Make sure the lint trap has been thoroughly cleaned.

      Make sure the water reservoir has been emptied.

    • profile image

      DCRF 2 years ago

      I have an LG washer/dryer combo.

      It is washing (and spinning) fine but the dryer cycle (condensor dryer) is filling with water leaving the clothes dripping wet.

      I am now hang drying until I can diagnose and fix the problem.

      Any ideas?

    • SusanDeppner profile image

      Susan Deppner 3 years ago from Arkansas USA

      I've found in the past that using fabric softener sheets creates a film on the lint filter, too, so for that reason (among others) I don't use those anymore. Your explanations and step-by-steps are excellent! I'm not sure I even knew there was such a thing as a condenser dryer, but now I even understand how they work. Perfect!

    • NanLT profile image
      Author

      Nan 4 years ago from London, UK

      @anonymous: I'm very glad I could be of help to you here.

    • profile image

      anonymous 4 years ago

      Dear NanLT,

      I thought I was losing my mind when my condenser dryer stopped working properly and could not work out what was wrong; my husband told me I had overfilled it. I was trying to think of a final solution when I did a Google search and came across your article. I grabbed a screw driver and pried open the bottom compartment to discover the condensing unit was clogged up with gunk. I washed it out, as per your advice, and it is now working better than the day we got it.

      Thank you and Blessed Be.

    • NanLT profile image
      Author

      Nan 6 years ago from London, UK

      @anonymous: Excellent! I am so glad you were able to find this useful.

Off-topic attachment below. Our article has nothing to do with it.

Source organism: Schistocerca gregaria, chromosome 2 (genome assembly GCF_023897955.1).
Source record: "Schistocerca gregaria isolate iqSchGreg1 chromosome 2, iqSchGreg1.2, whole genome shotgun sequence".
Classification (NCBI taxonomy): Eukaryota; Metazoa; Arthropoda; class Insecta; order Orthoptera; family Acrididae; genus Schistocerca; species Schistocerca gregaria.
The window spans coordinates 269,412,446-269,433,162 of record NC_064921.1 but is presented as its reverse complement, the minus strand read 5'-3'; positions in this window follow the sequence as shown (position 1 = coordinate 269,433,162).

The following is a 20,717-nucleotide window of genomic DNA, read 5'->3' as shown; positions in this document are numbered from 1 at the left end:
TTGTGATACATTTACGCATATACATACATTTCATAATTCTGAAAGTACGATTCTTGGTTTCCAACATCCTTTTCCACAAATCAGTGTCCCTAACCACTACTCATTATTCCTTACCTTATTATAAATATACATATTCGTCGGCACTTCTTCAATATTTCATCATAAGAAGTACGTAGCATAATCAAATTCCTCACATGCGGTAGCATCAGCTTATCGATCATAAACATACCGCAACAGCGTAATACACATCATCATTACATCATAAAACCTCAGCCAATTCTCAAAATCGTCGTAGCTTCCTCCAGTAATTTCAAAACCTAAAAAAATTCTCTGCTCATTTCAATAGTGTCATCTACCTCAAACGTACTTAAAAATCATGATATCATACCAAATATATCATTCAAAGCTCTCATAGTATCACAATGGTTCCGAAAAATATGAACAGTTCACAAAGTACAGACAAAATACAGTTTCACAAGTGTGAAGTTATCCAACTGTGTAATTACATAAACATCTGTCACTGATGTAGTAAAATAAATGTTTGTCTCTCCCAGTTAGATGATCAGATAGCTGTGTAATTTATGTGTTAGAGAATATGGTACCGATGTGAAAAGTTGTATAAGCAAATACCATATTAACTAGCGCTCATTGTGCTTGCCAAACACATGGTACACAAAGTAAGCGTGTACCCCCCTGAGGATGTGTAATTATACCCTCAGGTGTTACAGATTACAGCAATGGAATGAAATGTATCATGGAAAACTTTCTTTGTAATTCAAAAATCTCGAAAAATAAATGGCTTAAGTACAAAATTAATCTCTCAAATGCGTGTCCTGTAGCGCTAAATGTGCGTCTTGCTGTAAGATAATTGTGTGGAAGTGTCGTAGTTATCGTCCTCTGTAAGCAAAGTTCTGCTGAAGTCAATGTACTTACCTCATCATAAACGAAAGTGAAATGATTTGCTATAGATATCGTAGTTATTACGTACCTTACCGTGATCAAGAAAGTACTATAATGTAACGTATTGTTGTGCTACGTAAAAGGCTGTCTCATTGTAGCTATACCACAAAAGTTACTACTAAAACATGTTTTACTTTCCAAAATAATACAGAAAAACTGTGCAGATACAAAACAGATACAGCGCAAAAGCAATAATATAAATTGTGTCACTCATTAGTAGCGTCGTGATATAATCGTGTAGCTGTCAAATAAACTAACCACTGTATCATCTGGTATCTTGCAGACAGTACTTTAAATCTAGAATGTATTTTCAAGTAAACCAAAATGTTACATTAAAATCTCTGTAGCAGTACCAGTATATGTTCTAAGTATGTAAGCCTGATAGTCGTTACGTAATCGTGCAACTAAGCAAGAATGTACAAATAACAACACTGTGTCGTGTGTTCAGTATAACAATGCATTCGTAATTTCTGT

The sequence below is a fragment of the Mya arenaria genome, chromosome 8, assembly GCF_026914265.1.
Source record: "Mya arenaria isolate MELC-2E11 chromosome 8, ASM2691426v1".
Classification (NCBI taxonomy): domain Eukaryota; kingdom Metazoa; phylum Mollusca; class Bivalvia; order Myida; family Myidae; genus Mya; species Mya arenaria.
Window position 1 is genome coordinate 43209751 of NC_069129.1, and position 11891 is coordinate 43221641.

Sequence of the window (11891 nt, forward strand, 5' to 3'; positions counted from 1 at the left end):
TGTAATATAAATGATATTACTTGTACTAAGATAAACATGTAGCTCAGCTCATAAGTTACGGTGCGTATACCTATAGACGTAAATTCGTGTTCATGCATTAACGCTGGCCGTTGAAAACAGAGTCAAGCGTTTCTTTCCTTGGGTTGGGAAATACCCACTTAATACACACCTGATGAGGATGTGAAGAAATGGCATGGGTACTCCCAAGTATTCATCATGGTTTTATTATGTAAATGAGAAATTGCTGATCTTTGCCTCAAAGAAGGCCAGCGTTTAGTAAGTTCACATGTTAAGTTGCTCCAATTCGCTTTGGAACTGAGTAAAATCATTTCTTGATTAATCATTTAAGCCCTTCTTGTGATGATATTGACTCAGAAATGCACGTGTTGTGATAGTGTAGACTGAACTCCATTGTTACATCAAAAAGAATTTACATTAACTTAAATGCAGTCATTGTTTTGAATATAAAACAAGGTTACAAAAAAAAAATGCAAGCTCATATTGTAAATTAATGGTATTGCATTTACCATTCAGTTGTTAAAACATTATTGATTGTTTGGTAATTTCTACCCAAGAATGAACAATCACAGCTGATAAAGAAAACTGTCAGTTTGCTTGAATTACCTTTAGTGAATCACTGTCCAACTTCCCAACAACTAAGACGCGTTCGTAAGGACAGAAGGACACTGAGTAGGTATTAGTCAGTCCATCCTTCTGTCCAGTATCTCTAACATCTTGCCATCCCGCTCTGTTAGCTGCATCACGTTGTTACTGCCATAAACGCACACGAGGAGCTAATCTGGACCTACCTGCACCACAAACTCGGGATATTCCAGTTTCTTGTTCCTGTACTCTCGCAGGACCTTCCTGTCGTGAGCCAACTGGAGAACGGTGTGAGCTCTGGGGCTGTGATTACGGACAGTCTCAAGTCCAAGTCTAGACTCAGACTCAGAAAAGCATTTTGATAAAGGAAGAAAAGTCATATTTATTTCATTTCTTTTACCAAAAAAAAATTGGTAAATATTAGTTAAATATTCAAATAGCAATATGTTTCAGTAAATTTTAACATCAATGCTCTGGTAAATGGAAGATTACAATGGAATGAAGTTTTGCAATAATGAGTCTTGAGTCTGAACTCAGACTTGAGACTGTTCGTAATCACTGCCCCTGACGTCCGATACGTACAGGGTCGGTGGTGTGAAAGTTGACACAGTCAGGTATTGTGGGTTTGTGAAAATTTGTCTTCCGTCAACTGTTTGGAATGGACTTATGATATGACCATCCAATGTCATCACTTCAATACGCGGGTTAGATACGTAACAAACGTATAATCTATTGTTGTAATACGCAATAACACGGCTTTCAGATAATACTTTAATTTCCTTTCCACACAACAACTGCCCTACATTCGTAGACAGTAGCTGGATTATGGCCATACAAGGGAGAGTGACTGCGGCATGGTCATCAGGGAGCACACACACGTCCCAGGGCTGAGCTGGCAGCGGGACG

• NanLT profile image
      Author

      Nan 7 years ago from London, UK

      [in reply to Svein Medhus] Interesting. Still, I have found that my clothes dry faster and come out of the dryer softer than using nothing at all. And it's certainly more ecologically friendly than using dryer sheets.

    • profile image

      anonymous 6 years ago

      WOW!! that information was brill, i have just bought a condenser dryer for £27 off the car boot tried it but it was smelly and not very hot, i did what u told me with the condenser and it smells nice and is at its hottest now when set!! wot a bargain and thank you. helen mansfield,u.k x

    • profile image

      anonymous 7 years ago

      Dryer balls save no energy. I have out them to the test.

      http://urge4lessenergy.blogspot.com/2009/03/dryer-...

    • groovyfind profile image

      Samantha Devereux 7 years ago from Columbia Mo

      I didn't even know these existed!

    • profile image

      bdkz 7 years ago

      Excellent information!

    • profile image

      anonymous 7 years ago

      Very interesting!

    • aka-rms profile image

      Robin S 7 years ago from USA

      Interesting. I've never seen these.